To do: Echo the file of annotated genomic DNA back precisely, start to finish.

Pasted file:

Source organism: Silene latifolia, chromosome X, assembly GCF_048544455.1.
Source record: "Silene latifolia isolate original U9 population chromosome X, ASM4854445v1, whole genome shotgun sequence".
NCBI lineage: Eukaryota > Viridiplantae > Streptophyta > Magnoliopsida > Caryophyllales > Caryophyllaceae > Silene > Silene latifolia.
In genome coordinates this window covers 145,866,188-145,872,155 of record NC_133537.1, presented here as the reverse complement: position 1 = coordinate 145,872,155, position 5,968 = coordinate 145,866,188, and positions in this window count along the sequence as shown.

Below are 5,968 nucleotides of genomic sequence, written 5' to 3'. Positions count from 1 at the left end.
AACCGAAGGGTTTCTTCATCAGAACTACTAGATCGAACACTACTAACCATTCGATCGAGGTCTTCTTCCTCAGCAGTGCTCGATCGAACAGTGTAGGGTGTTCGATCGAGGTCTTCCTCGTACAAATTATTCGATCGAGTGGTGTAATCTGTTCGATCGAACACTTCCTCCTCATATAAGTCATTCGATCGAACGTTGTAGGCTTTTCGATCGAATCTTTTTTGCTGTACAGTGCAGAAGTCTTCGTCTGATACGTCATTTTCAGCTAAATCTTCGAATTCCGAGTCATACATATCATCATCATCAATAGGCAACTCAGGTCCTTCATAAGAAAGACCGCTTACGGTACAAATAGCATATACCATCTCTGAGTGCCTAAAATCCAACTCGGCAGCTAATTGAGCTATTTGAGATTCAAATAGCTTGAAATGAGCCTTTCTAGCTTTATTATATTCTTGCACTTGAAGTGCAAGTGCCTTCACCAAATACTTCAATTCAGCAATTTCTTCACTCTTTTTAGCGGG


Source organism: Silene latifolia, chromosome X, assembly GCF_048544455.1.
Source record: "Silene latifolia isolate original U9 population chromosome X, ASM4854445v1, whole genome shotgun sequence".
NCBI lineage: Eukaryota > Viridiplantae > Streptophyta > Magnoliopsida > Caryophyllales > Caryophyllaceae > Silene > Silene latifolia.
In genome coordinates this window covers 145,866,188-145,872,155 of record NC_133537.1, presented here as the reverse complement: position 1 = coordinate 145,872,155, position 5,968 = coordinate 145,866,188, and positions in this window count along the sequence as shown.

Below are 5,968 nucleotides of genomic sequence, written 5' to 3'. Positions count from 1 at the left end.
AACCGAAGGGTTTCTTCATCAGAACTACTAGATCGAACACTACTAACCATTCGATCGAGGTCTTCTTCCTCAGCAGTGCTCGATCGAACAGTGTAGGGTGTTCGATCGAGGTCTTCCTCGTACAAATTATTCGATCGAGTGGTGTAATCTGTTCGATCGAACACTTCCTCCTCATATAAGTCATTCGATCGAACGTTGTAGGCTTTTCGATCGAATCTTTTTTGCTGTACAGTGCAGAAGTCTTCGTCTGATACGTCATTTTCAGCTAAATCTTCGAATTCCGAGTCATACATATCATCATCATCAATAGGCAACTCAGGTCCTTCATAAGAAAGACCGCTTACGGTACAAATAGCATATACCATCTCTGAGTGCCTAAAATCCAACTCGGCAGCTAATTGAGCTATTTGAGATTCAAATAGCTTGAAATGAGCCTTTCTAGCTTTATTATATTCTTGCACTTGAAGTGCAAGTGCCTTCACCAAATACTTCAATTCAGCAATTTCTTCACTCTTTTTAGCGGG